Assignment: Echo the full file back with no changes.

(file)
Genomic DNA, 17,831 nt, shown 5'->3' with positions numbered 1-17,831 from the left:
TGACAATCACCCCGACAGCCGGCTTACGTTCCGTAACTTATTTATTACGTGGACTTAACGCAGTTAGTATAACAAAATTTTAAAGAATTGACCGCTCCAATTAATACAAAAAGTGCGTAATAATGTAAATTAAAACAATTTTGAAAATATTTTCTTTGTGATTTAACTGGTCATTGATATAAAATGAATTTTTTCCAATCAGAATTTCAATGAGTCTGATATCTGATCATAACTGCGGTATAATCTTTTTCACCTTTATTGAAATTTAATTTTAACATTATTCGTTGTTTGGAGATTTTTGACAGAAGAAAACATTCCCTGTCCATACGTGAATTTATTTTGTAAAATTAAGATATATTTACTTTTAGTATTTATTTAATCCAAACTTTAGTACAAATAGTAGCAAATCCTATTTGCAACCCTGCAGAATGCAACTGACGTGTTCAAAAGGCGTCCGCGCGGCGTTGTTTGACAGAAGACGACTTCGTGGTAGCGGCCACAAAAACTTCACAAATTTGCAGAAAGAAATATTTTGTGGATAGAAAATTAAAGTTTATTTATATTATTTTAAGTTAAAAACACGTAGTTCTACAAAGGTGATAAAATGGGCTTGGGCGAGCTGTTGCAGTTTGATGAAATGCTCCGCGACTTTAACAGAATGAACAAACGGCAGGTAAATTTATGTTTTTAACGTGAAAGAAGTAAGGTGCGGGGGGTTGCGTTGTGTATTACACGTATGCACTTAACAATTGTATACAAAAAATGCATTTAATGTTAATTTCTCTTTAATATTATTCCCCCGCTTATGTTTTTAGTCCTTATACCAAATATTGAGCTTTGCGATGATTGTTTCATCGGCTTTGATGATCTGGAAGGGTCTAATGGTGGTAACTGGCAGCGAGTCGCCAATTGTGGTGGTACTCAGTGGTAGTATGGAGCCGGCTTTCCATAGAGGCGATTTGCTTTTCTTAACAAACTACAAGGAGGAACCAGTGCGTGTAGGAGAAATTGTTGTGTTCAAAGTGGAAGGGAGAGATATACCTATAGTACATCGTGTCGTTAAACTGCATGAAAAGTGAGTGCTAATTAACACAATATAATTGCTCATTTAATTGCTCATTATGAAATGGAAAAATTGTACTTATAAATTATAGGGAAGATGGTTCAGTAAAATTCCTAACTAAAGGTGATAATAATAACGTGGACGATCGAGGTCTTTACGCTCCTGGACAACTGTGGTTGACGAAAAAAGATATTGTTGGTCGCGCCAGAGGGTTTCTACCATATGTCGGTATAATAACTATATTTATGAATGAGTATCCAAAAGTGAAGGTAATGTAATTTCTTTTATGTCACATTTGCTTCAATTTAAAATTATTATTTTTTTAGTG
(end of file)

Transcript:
Genomic DNA, 17,831 nt, shown 5'->3' with positions numbered 1-17,831 from the left:
TGACAATCACCCCGACAGCCGGCTTACGTTCCGTAACTTATTTATTACGTGGACTTAACGCAGTTAGTATAACAAAATTTTAAAGAATTGACCGCTCCAATTAATACAAAAAGTGCGTAATAATGTAAATTAAAACAATTTTGAAAATATTTTCTTTGTGATTTAACTGGTCATTGATATAAAATGAATTTTTTCCAATCAGAATTTCAATGAGTCTGATATCTGATCATAACTGCGGTATAATCTTTTTCACCTTTATTGAAATTTAATTTTAACATTATTCGTTGTTTGGAGATTTTTGACAGAAGAAAACATTCCCTGTCCATACGTGAATTTATTTTGTAAAATTAAGATATATTTACTTTTAGTATTTATTTAATCCAAACTTTAGTACAAATAGTAGCAAATCCTATTTGCAACCCTGCAGAATGCAACTGACGTGTTCAAAAGGCGTCCGCGCGGCGTTGTTTGACAGAAGACGACTTCGTGGTAGCGGCCACAAAAACTTCACAAATTTGCAGAAAGAAATATTTTGTGGATAGAAAATTAAAGTTTATTTATATTATTTTAAGTTAAAAACACGTAGTTCTACAAAGGTGATAAAATGGGCTTGGGCGAGCTGTTGCAGTTTGATGAAATGCTCCGCGACTTTAACAGAATGAACAAACGGCAGGTAAATTTATGTTTTTAACGTGAAAGAAGTAAGGTGCGGGGGGTTGCGTTGTGTATTACACGTATGCACTTAACAATTGTATACAAAAAATGCATTTAATGTTAATTTCTCTTTAATATTATTCCCCCGCTTATGTTTTTAGTCCTTATACCAAATATTGAGCTTTGCGATGATTGTTTCATCGGCTTTGATGATCTGGAAGGGTCTAATGGTGGTAACTGGCAGCGAGTCGCCAATTGTGGTGGTACTCAGTGGTAGTATGGAGCCGGCTTTCCATAGAGGCGATTTGCTTTTCTTAACAAACTACAAGGAGGAACCAGTGCGTGTAGGAGAAATTGTTGTGTTCAAAGTGGAAGGGAGAGATATACCTATAGTACATCGTGTCGTTAAACTGCATGAAAAGTGAGTGCTAATTAACACAATATAATTGCTCATTTAATTGCTCATTATGAAATGGAAAAATTGTACTTATAAATTATAGGGAAGATGGTTCAGTAAAATTCCTAACTAAAGGTGATAATAATAACGTGGACGATCGAGGTCTTTACGCTCCTGGACAACTGTGGTTGACGAAAAAAGATATTGTTGGTCGCGCCAGAGGGTTTCTACCATATGTCGGTATAATAACTATATTTATGAATGAGTATCCAAAAGTGAAGGTAATGTAATTTCTTTTATGTCACATTTGCTTCAATTTAAAATTATTATTTTTTTAGTG